Miniature from Surname-i Vehbi showing the Mehteran, the music band of the Janissaries
The shadow play Karagöz and Hacivat was widespread throughout the Ottoman Empire.
Musicians and dancers entertain the crowds, from Surname-i Hümayun, 1720.
A Musical Gathering - 18th century
Acrobacy in Surname-i Hümayun

The caliphate was abolished on 3 March 1924.

Atatürk in 1930

Mustafa Kemal Atatürk

Turkish field marshal, revolutionary statesman, author, and the founding father of the Republic of Turkey, serving as its first president from 1923 until his death in 1938.

Turkish field marshal, revolutionary statesman, author, and the founding father of the Republic of Turkey, serving as its first president from 1923 until his death in 1938.

Atatürk in 1930
The house where Atatürk was born in the Ottoman city of Salonika (Thessaloniki in present-day Greece), now a museum
The reconstructed house of Atatürk's paternal grandparents, in the Ottoman village of Kocacık (Kodžadžik in present-day North Macedonia)
Atatürk on the day of graduation from the War Academy in 1905
Atatürk (front row, second from left) with the Ottoman Turkish observers at the Picardie army manoeuvres in France, 28 September 1910
Atatürk (left) with an Ottoman military officer and Bedouin forces in Derna, Tripolitania Vilayet, 1912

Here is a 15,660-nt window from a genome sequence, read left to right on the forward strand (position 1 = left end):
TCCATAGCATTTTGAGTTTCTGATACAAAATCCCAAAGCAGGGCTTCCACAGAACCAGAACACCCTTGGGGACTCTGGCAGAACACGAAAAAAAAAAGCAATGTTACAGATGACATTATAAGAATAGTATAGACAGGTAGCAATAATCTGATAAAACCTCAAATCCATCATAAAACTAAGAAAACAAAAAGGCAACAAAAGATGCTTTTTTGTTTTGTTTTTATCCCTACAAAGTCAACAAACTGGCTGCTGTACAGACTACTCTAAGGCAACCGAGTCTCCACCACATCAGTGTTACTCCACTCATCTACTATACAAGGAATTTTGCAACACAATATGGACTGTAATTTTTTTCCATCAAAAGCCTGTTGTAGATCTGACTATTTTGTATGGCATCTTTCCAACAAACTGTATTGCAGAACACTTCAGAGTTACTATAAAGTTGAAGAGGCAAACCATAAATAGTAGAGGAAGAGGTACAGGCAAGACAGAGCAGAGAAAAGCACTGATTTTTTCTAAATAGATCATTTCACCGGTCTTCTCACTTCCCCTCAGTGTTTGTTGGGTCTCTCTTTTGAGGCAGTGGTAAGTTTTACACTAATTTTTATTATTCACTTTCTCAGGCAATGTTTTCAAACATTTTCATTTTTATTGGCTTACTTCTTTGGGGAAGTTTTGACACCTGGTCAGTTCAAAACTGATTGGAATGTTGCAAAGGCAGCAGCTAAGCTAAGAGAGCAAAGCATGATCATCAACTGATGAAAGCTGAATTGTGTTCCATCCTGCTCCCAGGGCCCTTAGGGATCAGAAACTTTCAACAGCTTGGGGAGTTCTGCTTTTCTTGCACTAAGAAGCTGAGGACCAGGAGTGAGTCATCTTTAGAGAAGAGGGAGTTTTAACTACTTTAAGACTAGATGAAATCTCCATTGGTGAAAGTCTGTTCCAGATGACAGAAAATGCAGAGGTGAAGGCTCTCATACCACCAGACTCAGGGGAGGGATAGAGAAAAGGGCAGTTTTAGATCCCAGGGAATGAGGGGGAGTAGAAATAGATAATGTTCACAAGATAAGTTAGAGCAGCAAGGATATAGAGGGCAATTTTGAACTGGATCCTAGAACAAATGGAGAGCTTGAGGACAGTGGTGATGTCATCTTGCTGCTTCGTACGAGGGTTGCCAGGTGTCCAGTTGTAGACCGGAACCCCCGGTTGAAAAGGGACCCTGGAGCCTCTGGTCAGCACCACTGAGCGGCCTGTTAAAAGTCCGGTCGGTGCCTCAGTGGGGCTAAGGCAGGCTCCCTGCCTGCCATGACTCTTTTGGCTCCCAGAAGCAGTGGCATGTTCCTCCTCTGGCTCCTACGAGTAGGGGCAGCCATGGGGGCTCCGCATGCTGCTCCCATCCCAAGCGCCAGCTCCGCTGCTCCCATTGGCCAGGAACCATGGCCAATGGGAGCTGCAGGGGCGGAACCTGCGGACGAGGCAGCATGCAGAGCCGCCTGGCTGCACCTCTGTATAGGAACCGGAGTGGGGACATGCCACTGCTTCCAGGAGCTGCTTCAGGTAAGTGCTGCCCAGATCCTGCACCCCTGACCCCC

Cevat Pasha and Atatürk on the daily Tasvîr-i Efkâr dated 29 October 1915
Atatürk with Ottoman military officers during the Battle of Gallipoli, Çanakkale, 1915
Atatürk in 1918, the Commander of the Yıldırım Army Group and an Honorary aide-de-camp of the Sultan
Atatürk (right) in Angora (Ankara) with İsmet Pasha (left)
Prominent nationalists at the Sivas Congress, left to right: Muzaffer (Kılıç), Rauf (Orbay), Bekir Sami (Kunduh), Mustafa Kemal (Atatürk), Ruşen Eşref (Ünaydın), Cemil Cahit (Toydemir), Cevat Abbas (Gürer)
Atatürk inspects the Turkish troops on 18 June 1922
A British cartoon of 1923 satirising Atatürk's rule in Turkey
Atatürk at the opening ceremony of the Samsun-Çarşamba railroad (1928)
Atatürk in 1923, with members of the Mevlevi Order, before its institutional expression became illegal and their dervish lodge was changed into the Mevlana Museum. The Mevlevi Order managed to transform itself into a non-political organization which still exists.
In 1924, during his speech in Bursa
Atatürk during the Republic Day celebrations on the second anniversary of the Turkish Republic, 29 October 1925.
Atatürk with his Panama hat just after the Kastamonu speech in 1925
Atatürk is greeted by marines in Büyükada (14 July 1927)
Atatürk at the 1927 opening of the State Art and Sculpture Museum
Atatürk at the library of the Çankaya Presidential Residence in Ankara, on 16 July 1929
Atatürk attending a class at the Law School of the Istanbul House of Multiple Sciences in 1930
Atatürk introducing the new Turkish alphabet to the people of Kayseri on 20 September 1928
In 1930, leaving the parliament after the 7th-year celebration meeting.
Atatürk with the Liberal Republican Party leader Fethi Okyar and his daughter in Yalova, on 13 August 1930
In 1931, during the establishment ceremony of the Turkish History Institution. Atatürk is standing with Afet İnan (on his left) and Yusuf Akçura (first from the left).